What Is Triceps Tendonitis?

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Tendons are connective tissue that attach muscles to bones, enabling your joints to move. Triceps tendonitis is a condition caused by inflammation of the tendon that runs from the back of the arm (your triceps) to the elbow bone. While it doesn't occur very often, having this condition can make daily activities quite painful.

This article discusses the causes, symptoms, diagnosis, treatment, and prevention of triceps tendonitis.

Woman doing triceps dips

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Triceps tendonitis is not very common, but when it does occur, it's typically caused by overusing your triceps muscle.

Your triceps muscle runs along the back of your upper arm and is attached to the point of your elbow by a tendon. This muscle straightens your elbow. Tendonitis typically develops from repeatedly straightening your elbow against resistance. This causes tiny tears in the tendon tissue, which leads to inflammation.

Triceps tendonitis commonly occurs from repetitive manual labor tasks such as hammering, or sports activities such as throwing a ball, doing gymnastics, or boxing.

Other big culprits for the development of tendonitis are exercises that target your triceps muscle, including kickbacks, dips, push-ups, and bench presses. For this reason, triceps tendonitis is sometimes called "weightlifter's elbow."


Tendonitis causes inflammation, which leads to a series of chemical reactions in the area of your injury. There are five main symptoms of inflammation: redness, warmth, swelling, pain, and loss of function. With triceps tendonitis, you're most likely to experience pain at the back of your elbow, along with stiffness. You might also feel "weak" when you try to use your affected arm.

Tendonitis typically causes more pain with movement than at rest. Pain can occur when you're straightening your elbow, which puts tension through your triceps, or when you're bending your elbow, which stretches your triceps tendon.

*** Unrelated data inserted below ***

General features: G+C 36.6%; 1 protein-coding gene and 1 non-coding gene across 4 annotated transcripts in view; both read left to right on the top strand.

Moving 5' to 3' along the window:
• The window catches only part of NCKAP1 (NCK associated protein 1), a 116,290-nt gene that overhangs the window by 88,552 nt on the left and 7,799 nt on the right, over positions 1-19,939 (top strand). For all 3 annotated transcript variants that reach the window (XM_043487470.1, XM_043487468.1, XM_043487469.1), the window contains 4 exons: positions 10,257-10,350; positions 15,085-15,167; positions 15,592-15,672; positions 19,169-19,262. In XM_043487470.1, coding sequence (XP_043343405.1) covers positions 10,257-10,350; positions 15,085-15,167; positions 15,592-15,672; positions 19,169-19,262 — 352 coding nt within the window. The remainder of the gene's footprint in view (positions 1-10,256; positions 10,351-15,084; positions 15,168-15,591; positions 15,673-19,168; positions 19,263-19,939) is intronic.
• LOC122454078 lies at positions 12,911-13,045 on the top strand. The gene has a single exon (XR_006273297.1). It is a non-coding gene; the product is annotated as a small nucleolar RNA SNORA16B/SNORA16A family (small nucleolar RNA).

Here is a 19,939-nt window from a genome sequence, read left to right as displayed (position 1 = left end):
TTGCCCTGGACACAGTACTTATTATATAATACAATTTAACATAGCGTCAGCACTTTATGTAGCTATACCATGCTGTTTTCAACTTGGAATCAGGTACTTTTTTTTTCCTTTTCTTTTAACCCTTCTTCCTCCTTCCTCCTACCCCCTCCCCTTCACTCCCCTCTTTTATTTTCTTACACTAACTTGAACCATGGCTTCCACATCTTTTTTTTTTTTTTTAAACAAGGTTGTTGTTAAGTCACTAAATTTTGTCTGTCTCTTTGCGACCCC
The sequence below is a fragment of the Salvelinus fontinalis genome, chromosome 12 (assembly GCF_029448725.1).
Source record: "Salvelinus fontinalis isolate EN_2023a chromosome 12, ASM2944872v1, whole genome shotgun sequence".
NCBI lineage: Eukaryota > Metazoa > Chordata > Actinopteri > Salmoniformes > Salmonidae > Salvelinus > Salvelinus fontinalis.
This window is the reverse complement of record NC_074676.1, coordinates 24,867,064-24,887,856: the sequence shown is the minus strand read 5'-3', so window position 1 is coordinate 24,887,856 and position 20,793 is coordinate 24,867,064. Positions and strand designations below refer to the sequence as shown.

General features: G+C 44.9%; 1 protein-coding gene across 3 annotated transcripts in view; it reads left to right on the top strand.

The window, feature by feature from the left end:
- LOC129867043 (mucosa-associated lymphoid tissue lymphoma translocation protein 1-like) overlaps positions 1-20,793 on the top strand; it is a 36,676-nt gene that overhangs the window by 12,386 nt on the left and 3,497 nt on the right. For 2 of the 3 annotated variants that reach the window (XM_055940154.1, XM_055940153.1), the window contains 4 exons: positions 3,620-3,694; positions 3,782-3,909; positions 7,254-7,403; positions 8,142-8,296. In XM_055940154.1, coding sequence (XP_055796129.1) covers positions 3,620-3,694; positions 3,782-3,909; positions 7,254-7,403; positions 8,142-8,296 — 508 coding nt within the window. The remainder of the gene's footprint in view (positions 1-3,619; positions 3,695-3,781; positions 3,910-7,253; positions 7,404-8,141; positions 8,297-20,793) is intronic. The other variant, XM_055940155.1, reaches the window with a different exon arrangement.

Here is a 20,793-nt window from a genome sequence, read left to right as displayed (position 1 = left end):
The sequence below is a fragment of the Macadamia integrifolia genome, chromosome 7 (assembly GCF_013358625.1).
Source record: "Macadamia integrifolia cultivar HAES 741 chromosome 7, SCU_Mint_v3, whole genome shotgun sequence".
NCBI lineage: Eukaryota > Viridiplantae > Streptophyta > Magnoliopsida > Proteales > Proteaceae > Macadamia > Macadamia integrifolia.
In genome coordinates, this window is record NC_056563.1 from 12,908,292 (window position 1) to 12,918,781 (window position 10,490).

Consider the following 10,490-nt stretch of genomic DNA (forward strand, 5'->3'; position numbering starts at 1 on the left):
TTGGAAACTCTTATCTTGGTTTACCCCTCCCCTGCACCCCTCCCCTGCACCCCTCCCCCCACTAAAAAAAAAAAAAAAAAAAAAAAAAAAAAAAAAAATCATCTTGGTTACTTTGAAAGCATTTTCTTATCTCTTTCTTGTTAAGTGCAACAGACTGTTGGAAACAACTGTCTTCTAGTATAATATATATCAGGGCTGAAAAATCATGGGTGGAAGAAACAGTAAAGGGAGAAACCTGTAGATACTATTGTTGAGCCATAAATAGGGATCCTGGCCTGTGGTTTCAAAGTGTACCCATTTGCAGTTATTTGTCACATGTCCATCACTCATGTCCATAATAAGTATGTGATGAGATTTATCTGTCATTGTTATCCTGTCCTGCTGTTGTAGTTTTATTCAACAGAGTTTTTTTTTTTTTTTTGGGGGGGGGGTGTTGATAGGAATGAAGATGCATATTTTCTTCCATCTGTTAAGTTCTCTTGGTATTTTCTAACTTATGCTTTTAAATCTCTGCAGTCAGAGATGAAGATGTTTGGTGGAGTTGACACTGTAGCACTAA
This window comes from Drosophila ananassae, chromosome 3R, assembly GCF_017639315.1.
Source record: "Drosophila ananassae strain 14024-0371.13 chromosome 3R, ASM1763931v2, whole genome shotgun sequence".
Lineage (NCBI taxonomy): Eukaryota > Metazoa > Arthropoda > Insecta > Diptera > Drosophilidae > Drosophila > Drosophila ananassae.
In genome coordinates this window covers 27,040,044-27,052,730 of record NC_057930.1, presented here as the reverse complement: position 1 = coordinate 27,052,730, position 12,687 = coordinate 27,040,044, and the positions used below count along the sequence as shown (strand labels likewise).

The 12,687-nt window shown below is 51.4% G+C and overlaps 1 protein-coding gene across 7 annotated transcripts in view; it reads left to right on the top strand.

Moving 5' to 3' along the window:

Tendonitis can usually be diagnosed by your healthcare provider with a series of questions and a physical exam. Your healthcare provider will likely ask you to describe your pain and the activities that make it better or worse. Your elbow will be assessed for movement issues, swelling, or deformities that could indicate a worse injury, such as a tendon tear.

In some cases, your healthcare provider might order X-rays or other imaging, such as magnetic resonance imagine (MRI), to assess for a bone fracture or more extensive damage to your tendon.

When To See a Healthcare Provider

If you've tried home remedies for a few days and still have significant elbow pain, see a healthcare provider for your triceps tendonitis. If you notice a lump in the back of your arm or are unable to move your elbow without severe pain, seek immediate medical attention to rule out a tendon tear.


There are several types of treatments for triceps tendonitis, including home remedies, physical therapy, and medications.

Home Remedies

Triceps tendonitis can sometimes be treated at home—especially if you address your symptoms early on. Follow these tips:

  • Rest: This doesn't mean you need to lay on the couch and do nothing. Rest your triceps tendon by avoiding the activities that cause you pain for at least a few days.
  • Ice: Apply ice to your triceps tendon for 15 to 20 minutes, two to three times per day. You can also massage the sore area with an ice cube for several minutes.
  • Range of motion exercises: Decrease stiffness in your elbow with gentle range of motion exercises. Slowly bend and straighten your elbow in a pain-free range, 10 times in a row. Repeat several times per day.

Physical Therapy

Physical therapists use a variety of skills and tools when treating tendonitis, including:

  • Modalities: Physical therapy modalities are used to decrease pain, inflammation, and stiffness. Examples include ultrasound, electrical stimulation, and light therapy.
  • Manual therapy: Manual techniques for tendonitis include soft tissue massage, friction massage, stretching, and joint mobilization.
  • Exercise: Physical therapy includes stretching and strengthening exercises that target your triceps muscle and any other muscle weakness that might have contributed to your condition.
  • Activity modification: Your therapist will look at the activities that led to your tendonitis and make sure you're using the correct form and proper body mechanics. In some cases, a physical therapist can make on-site changes to your work environment to help prevent further injury.


There are a variety of medications that can be used to treat triceps tendonitis:

  • NSAIDs: Nonsteroidal anti-inflammatory medications are often used to treat tendonitis. Many are available over-the-counter, including Aleve (naproxen), Bayer (aspirin), and Advil (ibuprofen). These medications can also be prescribed in higher doses by your healthcare provider.